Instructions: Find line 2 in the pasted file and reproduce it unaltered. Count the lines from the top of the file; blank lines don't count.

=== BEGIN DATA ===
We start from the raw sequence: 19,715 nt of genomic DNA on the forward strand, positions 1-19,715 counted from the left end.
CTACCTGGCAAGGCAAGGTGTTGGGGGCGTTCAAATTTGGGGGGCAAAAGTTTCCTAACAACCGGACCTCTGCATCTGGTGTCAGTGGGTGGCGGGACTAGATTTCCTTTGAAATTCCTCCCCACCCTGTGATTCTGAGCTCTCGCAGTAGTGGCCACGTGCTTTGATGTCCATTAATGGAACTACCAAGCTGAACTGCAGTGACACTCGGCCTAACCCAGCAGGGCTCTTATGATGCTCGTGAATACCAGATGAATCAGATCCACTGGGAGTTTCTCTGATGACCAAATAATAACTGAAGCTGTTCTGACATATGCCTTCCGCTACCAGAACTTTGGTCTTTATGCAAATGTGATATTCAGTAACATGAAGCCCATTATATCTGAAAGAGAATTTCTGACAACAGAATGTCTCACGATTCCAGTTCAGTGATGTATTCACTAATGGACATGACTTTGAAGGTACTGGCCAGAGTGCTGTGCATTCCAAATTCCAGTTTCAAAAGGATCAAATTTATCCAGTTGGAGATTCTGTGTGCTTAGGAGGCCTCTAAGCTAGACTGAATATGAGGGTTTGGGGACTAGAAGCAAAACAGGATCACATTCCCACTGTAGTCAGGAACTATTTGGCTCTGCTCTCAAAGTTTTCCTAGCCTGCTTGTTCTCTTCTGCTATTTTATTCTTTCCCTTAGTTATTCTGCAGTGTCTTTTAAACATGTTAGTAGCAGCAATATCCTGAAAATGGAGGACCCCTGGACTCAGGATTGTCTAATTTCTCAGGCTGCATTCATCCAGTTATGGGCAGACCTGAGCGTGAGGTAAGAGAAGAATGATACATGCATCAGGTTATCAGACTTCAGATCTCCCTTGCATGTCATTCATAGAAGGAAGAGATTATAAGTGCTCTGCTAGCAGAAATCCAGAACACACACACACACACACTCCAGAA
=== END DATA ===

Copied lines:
CTACCTGGCAAGGCAAGGTGTTGGGGGCGTTCAAATTTGGGGGGCAAAAGTTTCCTAACAACCGGACCTCTGCATCTGGTGTCAGTGGGTGGCGGGACTAGATTTCCTTTGAAATTCCTCCCCACCCTGTGATTCTGAGCTCTCGCAGTAGTGGCCACGTGCTTTGATGTCCATTAATGGAACTACCAAGCTGAACTGCAGTGACACTCGGCCTAACCCAGCAGGGCTCTTATGATGCTCGTGAATACCAGATGAATCAGATCCACTGGGAGTTTCTCTGATGACCAAATAATAACTGAAGCTGTTCTGACATATGCCTTCCGCTACCAGAACTTTGGTCTTTATGCAAATGTGATATTCAGTAACATGAAGCCCATTATATCTGAAAGAGAATTTCTGACAACAGAATGTCTCACGATTCCAGTTCAGTGATGTATTCACTAATGGACATGACTTTGAAGGTACTGGCCAGAGTGCTGTGCATTCCAAATTCCAGTTTCAAAAGGATCAAATTTATCCAGTTGGAGATTCTGTGTGCTTAGGAGGCCTCTAAGCTAGACTGAATATGAGGGTTTGGGGACTAGAAGCAAAACAGGATCACATTCCCACTGTAGTCAGGAACTATTTGGCTCTGCTCTCAAAGTTTTCCTAGCCTGCTTGTTCTCTTCTGCTATTTTATTCTTTCCCTTAGTTATTCTGCAGTGTCTTTTAAACATGTTAGTAGCAGCAATATCCTGAAAATGGAGGACCCCTGGACTCAGGATTGTCTAATTTCTCAGGCTGCATTCATCCAGTTATGGGCAGACCTGAGCGTGAGGTAAGAGAAGAATGATACATGCATCAGGTTATCAGACTTCAGATCTCCCTTGCATGTCATTCATAGAAGGAAGAGATTATAAGTGCTCTGCTAGCAGAAATCCAGAACACACACACACACACACTCCAGAA